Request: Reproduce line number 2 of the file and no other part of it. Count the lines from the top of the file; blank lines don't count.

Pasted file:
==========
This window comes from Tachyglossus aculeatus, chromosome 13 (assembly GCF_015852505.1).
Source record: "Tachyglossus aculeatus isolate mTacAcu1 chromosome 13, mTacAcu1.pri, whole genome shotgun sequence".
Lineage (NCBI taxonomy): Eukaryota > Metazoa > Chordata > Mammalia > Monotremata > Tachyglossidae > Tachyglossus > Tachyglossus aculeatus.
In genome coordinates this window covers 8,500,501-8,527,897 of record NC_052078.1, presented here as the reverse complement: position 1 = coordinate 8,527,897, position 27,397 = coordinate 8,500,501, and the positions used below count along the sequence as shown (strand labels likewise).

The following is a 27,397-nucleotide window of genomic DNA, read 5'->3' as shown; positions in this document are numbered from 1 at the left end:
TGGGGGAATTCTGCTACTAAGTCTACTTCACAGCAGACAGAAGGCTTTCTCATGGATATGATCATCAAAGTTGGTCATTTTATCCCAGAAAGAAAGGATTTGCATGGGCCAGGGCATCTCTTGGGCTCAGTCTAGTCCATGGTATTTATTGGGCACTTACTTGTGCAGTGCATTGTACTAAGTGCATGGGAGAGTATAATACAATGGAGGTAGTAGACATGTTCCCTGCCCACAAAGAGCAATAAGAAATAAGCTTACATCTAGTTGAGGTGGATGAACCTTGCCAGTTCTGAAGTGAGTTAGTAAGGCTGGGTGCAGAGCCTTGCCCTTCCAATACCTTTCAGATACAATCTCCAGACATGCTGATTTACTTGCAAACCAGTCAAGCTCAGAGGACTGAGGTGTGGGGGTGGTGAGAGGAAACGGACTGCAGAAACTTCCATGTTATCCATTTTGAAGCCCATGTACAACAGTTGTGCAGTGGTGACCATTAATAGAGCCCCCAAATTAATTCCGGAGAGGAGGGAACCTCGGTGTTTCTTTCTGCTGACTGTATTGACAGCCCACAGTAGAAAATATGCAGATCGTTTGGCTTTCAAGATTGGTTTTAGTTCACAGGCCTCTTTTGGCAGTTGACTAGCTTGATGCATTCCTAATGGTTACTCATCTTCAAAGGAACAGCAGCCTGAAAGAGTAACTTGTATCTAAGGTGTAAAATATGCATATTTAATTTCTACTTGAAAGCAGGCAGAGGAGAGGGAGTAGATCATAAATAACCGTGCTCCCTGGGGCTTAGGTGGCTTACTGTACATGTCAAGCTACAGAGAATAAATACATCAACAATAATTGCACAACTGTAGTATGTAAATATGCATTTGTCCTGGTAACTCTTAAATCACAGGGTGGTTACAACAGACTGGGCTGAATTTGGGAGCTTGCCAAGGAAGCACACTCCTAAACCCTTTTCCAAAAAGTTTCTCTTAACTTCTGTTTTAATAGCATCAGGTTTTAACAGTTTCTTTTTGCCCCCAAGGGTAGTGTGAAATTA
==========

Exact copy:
Source record: "Tachyglossus aculeatus isolate mTacAcu1 chromosome 13, mTacAcu1.pri, whole genome shotgun sequence".